The present invention can be used with any plant species. It is particularly useful for monocot species. Particularly preferred species for practice of the present invention include wheat, corn, rice, and soybean.
The present invention provides a fertile transgenic plant and a method for transformation of plant cells or tissues and regeneration of the transformed cells or tissues into a differentiated transformed plant. To initiate a transformation process in accordance with the present invention, it is first necessary to select genetic components to be inserted into the plant cells or tissues. Genetic components can include any nucleic acid that is introduced into a plant cell or tissue using the method according to the invention. Genetic components can include non-plant DNA, plant DNA, or synthetic DNA.
In a preferred embodiment, the genetic components are incorporated into a DNA composition such as a recombinant, double-stranded plasmid or vector molecule comprising at least one or more of the following types of genetic components:
The vector may contain a number of genetic components to facilitate transformation of the plant cell or tissue and regulate expression of the desired gene(s).
In one preferred embodiment, the genetic components are oriented so as to express a mRNA, which in one embodiment can be translated into a protein. The expression of a plant structural coding sequence (a gene, cDNA, synthetic DNA, or other DNA) that exists in double-stranded form involves transcription of messenger RNA (mRNA) from one strand of the DNA by RNA polymerase enzyme and subsequent processing of the mRNA primary transcript inside the nucleus. This processing involves a 3′ non-translated region that adds polyadenylated nucleotides to the 3′ ends of the mRNA.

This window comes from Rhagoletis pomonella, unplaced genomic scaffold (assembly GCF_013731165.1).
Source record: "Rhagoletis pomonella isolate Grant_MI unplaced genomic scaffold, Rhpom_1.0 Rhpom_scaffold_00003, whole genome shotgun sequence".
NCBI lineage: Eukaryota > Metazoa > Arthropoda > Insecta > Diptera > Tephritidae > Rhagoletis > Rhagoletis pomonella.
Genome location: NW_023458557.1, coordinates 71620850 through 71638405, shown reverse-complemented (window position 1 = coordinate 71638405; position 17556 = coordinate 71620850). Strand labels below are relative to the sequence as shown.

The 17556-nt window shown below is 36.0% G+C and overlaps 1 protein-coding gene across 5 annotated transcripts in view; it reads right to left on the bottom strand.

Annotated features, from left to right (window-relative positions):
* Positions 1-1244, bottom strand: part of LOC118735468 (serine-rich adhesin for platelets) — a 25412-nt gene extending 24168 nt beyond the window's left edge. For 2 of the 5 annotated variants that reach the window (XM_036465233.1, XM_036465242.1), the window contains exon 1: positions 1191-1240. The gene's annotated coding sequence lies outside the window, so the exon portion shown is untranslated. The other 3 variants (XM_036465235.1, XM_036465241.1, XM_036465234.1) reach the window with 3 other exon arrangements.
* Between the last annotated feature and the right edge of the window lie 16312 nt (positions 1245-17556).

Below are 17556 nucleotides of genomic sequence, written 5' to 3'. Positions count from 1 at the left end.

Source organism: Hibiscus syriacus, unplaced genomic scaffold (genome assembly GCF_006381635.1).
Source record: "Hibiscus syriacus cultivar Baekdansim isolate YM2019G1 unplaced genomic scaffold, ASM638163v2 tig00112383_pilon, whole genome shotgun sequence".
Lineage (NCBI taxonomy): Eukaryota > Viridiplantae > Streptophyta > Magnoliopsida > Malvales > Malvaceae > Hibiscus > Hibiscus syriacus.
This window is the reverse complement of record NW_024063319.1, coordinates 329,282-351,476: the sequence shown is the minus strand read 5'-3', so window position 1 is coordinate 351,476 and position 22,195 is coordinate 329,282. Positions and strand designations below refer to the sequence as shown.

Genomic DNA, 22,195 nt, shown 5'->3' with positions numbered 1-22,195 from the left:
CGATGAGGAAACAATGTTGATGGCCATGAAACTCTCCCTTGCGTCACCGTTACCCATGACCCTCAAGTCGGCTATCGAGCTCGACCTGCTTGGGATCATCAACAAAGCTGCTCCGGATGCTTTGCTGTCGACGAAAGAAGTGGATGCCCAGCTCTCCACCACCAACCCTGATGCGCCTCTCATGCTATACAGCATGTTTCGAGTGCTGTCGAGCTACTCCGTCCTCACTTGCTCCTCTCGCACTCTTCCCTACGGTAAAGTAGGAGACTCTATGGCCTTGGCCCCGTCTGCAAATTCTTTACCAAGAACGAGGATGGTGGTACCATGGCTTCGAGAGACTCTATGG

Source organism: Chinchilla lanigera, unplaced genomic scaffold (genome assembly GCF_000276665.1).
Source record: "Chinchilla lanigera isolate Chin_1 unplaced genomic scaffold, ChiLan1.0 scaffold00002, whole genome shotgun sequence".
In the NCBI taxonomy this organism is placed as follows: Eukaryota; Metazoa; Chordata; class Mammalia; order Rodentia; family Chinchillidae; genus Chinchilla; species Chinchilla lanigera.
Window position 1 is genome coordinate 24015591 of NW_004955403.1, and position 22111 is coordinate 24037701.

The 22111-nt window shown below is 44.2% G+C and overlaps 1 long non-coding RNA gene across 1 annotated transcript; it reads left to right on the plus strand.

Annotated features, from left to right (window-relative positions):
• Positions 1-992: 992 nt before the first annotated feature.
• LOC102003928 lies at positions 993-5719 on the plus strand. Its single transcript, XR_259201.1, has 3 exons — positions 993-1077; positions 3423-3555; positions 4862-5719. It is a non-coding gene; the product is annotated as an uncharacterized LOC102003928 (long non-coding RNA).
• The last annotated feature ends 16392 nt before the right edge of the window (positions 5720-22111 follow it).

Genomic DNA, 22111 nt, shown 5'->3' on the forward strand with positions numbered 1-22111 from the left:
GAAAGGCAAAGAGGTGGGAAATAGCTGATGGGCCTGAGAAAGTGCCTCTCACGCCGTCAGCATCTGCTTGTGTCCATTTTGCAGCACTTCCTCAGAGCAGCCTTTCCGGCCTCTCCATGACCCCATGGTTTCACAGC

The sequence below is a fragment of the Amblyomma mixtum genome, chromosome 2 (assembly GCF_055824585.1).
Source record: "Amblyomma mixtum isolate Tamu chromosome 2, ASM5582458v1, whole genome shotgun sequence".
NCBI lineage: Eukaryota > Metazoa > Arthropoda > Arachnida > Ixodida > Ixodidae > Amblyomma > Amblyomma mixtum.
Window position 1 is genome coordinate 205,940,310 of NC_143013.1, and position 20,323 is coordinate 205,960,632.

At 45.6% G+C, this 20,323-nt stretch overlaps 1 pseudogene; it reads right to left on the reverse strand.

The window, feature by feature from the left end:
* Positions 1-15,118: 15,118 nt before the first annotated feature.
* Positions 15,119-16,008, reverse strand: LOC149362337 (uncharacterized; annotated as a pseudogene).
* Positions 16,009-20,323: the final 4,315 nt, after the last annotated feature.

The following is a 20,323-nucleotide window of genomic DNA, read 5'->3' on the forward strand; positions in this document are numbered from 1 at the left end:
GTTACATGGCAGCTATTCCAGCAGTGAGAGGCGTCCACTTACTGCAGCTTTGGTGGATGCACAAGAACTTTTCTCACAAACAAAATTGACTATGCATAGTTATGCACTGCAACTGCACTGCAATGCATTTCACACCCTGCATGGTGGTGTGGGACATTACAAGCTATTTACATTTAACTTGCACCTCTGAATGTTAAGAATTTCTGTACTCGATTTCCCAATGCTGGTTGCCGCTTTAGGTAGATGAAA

Means for preparing plasmids or vectors containing the desired genetic components are well known in the art. Vectors used to transform plants and methods of making those vectors are described in U.S. Pat. Nos. 4,971,908, 4,940,835, 4,769,061 and 4,757,011, the entirety of which are incorporated herein by reference. Vectors typically consist of a number of genetic components, including but not limited to regulatory elements such as promoters, leaders, introns, and terminator sequences. Regulatory elements are also referred to as cis- or trans-regulatory elements, depending on the proximity of the element to the sequences or gene(s) they control.
Transcription of DNA into mRNA is regulated by a region of DNA usually referred to as the “promoter.” The promoter region contains a sequence of bases that signals RNA polymerase to associate with the DNA and to initiate the transcription into mRNA using one of the DNA strands as a template to make a corresponding complementary strand of RNA.